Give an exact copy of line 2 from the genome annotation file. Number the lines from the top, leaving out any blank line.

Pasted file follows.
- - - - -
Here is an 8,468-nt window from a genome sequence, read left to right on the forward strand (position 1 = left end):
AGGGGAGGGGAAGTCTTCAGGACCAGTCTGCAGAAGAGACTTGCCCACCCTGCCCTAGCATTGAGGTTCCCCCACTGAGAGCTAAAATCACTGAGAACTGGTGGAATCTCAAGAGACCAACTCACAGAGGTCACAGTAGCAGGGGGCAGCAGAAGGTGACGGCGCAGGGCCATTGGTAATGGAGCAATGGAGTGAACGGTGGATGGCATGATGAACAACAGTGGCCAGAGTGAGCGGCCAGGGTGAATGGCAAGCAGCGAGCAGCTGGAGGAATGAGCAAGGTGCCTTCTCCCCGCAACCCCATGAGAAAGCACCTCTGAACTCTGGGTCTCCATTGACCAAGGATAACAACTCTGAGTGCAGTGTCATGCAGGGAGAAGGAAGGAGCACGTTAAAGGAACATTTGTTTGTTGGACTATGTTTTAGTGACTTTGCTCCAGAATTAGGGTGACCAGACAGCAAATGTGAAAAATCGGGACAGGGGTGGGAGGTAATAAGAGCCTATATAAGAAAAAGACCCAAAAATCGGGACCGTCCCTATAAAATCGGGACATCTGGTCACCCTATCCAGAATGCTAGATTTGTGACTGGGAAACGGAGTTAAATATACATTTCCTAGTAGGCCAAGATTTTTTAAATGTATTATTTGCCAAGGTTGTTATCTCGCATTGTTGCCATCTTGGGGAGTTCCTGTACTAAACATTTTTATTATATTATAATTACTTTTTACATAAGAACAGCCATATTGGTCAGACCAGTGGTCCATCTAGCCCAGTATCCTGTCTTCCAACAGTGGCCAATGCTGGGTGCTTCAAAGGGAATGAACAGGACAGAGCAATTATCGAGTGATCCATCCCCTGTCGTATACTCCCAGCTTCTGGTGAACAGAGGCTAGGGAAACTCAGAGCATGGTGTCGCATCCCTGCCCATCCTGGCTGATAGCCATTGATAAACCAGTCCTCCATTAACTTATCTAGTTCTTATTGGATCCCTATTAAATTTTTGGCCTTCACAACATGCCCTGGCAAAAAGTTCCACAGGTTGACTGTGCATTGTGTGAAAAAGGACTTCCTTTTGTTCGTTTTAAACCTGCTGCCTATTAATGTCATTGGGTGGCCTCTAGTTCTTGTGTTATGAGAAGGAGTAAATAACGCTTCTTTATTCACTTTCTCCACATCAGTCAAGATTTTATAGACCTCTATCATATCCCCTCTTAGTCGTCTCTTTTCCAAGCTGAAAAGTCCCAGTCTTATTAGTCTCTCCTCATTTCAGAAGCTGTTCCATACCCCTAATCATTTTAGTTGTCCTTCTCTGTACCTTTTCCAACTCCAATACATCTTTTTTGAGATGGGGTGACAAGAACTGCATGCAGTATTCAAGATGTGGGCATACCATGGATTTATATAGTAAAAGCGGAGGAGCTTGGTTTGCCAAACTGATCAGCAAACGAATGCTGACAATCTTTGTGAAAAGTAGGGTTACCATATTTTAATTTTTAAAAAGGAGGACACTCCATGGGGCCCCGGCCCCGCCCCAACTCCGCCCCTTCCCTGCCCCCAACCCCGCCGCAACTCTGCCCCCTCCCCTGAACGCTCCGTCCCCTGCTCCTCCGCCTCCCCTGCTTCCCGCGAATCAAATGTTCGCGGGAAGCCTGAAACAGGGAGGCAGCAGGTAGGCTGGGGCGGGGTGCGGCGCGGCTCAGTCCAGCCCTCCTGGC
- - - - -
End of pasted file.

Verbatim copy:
AGGGGAGGGGAAGTCTTCAGGACCAGTCTGCAGAAGAGACTTGCCCACCCTGCCCTAGCATTGAGGTTCCCCCACTGAGAGCTAAAATCACTGAGAACTGGTGGAATCTCAAGAGACCAACTCACAGAGGTCACAGTAGCAGGGGGCAGCAGAAGGTGACGGCGCAGGGCCATTGGTAATGGAGCAATGGAGTGAACGGTGGATGGCATGATGAACAACAGTGGCCAGAGTGAGCGGCCAGGGTGAATGGCAAGCAGCGAGCAGCTGGAGGAATGAGCAAGGTGCCTTCTCCCCGCAACCCCATGAGAAAGCACCTCTGAACTCTGGGTCTCCATTGACCAAGGATAACAACTCTGAGTGCAGTGTCATGCAGGGAGAAGGAAGGAGCACGTTAAAGGAACATTTGTTTGTTGGACTATGTTTTAGTGACTTTGCTCCAGAATTAGGGTGACCAGACAGCAAATGTGAAAAATCGGGACAGGGGTGGGAGGTAATAAGAGCCTATATAAGAAAAAGACCCAAAAATCGGGACCGTCCCTATAAAATCGGGACATCTGGTCACCCTATCCAGAATGCTAGATTTGTGACTGGGAAACGGAGTTAAATATACATTTCCTAGTAGGCCAAGATTTTTTAAATGTATTATTTGCCAAGGTTGTTATCTCGCATTGTTGCCATCTTGGGGAGTTCCTGTACTAAACATTTTTATTATATTATAATTACTTTTTACATAAGAACAGCCATATTGGTCAGACCAGTGGTCCATCTAGCCCAGTATCCTGTCTTCCAACAGTGGCCAATGCTGGGTGCTTCAAAGGGAATGAACAGGACAGAGCAATTATCGAGTGATCCATCCCCTGTCGTATACTCCCAGCTTCTGGTGAACAGAGGCTAGGGAAACTCAGAGCATGGTGTCGCATCCCTGCCCATCCTGGCTGATAGCCATTGATAAACCAGTCCTCCATTAACTTATCTAGTTCTTATTGGATCCCTATTAAATTTTTGGCCTTCACAACATGCCCTGGCAAAAAGTTCCACAGGTTGACTGTGCATTGTGTGAAAAAGGACTTCCTTTTGTTCGTTTTAAACCTGCTGCCTATTAATGTCATTGGGTGGCCTCTAGTTCTTGTGTTATGAGAAGGAGTAAATAACGCTTCTTTATTCACTTTCTCCACATCAGTCAAGATTTTATAGACCTCTATCATATCCCCTCTTAGTCGTCTCTTTTCCAAGCTGAAAAGTCCCAGTCTTATTAGTCTCTCCTCATTTCAGAAGCTGTTCCATACCCCTAATCATTTTAGTTGTCCTTCTCTGTACCTTTTCCAACTCCAATACATCTTTTTTGAGATGGGGTGACAAGAACTGCATGCAGTATTCAAGATGTGGGCATACCATGGATTTATATAGTAAAAGCGGAGGAGCTTGGTTTGCCAAACTGATCAGCAAACGAATGCTGACAATCTTTGTGAAAAGTAGGGTTACCATATTTTAATTTTTAAAAAGGAGGACACTCCATGGGGCCCCGGCCCCGCCCCAACTCCGCCCCTTCCCTGCCCCCAACCCCGCCGCAACTCTGCCCCCTCCCCTGAACGCTCCGTCCCCTGCTCCTCCGCCTCCCCTGCTTCCCGCGAATCAAATGTTCGCGGGAAGCCTGAAACAGGGAGGCAGCAGGTAGGCTGGGGCGGGGTGCGGCGCGGCTCAGTCCAGCCCTCCTGGC